(Based on a trueish story)
Imagine the scene.
You decide to get your whole house repainted.
You invite four local firms to come to your home and give you a quote. After they have looked around you sit each of them in a separate room and ask them for their best price.
Each of them has the same brief and need to cover materials as well as labor. They all have two weeks to complete the job.
You ask them to write the price down, and you go to each room to collect their submission.
Having done so, you chose the lowest price, and then go into each room and ask each firm to match a price 10% below that number. If they can’t, you thank them and ask them to leave.
Two of the firms tell you no. One of them in a very fruity way. (Shame really because one of the losers had worked on a neighbor's house and had done a great job, cleaning up each night, and coming back to touch up a scratch caused when their son moved his pool table into the hall, for free).
Two are left.
Each say they can hit the price.
You say to the remaining two. Now you need to give me a better price, sharpen your pencil, and give me another offer.
One asks will that win the business. You honestly say 'maybe' and walk out.
Both come up with a price. One sticks at the 10% reduction. The other gives you another 5% off that price.
You award the business to the lowest price.
During the work, the firm that you selected suggest the materials you requested in the quote, would not be viable in the bathrooms and kitchen. They offer to include the new paint at a higher price, and with new labor rates to cover the complexity and number of coats needed to apply.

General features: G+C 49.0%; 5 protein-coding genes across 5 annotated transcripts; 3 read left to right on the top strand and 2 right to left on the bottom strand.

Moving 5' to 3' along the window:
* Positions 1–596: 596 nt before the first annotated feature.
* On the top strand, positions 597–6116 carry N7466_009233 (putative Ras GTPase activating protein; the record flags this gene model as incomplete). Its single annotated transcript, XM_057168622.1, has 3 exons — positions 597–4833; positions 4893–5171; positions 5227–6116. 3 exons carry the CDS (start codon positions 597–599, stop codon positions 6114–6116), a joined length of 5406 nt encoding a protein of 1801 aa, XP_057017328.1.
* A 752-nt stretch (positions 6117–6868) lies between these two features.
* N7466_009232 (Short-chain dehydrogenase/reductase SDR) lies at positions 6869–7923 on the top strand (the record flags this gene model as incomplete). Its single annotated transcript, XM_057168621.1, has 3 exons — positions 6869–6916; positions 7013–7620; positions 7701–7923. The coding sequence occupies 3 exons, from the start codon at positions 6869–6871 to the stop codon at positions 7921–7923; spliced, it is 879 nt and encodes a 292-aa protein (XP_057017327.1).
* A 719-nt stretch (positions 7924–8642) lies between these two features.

They then tell you on the Friday night that they had not quoted for clearing up at the weekend. So, they would leave all the stuff out, unless of course you paid overtime.
You reluctantly agree, you don’t fancy stepping round paint tins all weekend, or having to redo the kitchen next year.
Four weeks after they have finished, you notice that the lounge is already looking shabby. You call the decorator; they say the paper you selected needed to be lined which they didn’t do in order to hit the price and deadline you imposed. They offer to get one of their competitors to give you a call to get it redone. Ironically it was one of the firms that walked out after the first round of price pressure in the four rooms.
Is there a moral to this tale?
Many to be honest. The first is that be careful what you wish for. If you are genuinely using price to select who you work with, be careful that you do not destroy any potential relationship, or find yourself working with people who do whatever they can to get you back, and make money in other creative ways. Purely transactional relationships are pretty rare really.
If you are tempted to enter these “auction” style scenarios, make sure you do not give everything away in the first, second or maybe third round. Perhaps the other side will still want another bite at the cherry.
Moreover, recognize, that maybe you should walk away early to fight another day. You will not be able to win every opportunity that comes your way. Unless you have a strategic reason for the volume, profit and margin should be the barometer. Topline for vanity, profit for sanity.
By the way, none of the above is a negotiation. It is a series of positional plays.
Negotiation requires us to create value, not just argue over who takes it all.
The best negotiations leave all parties prepared to put the deal into practice. Otherwise, one of you might take a pasting.
Are you at an impasse? Are you facing deadlocked deals?
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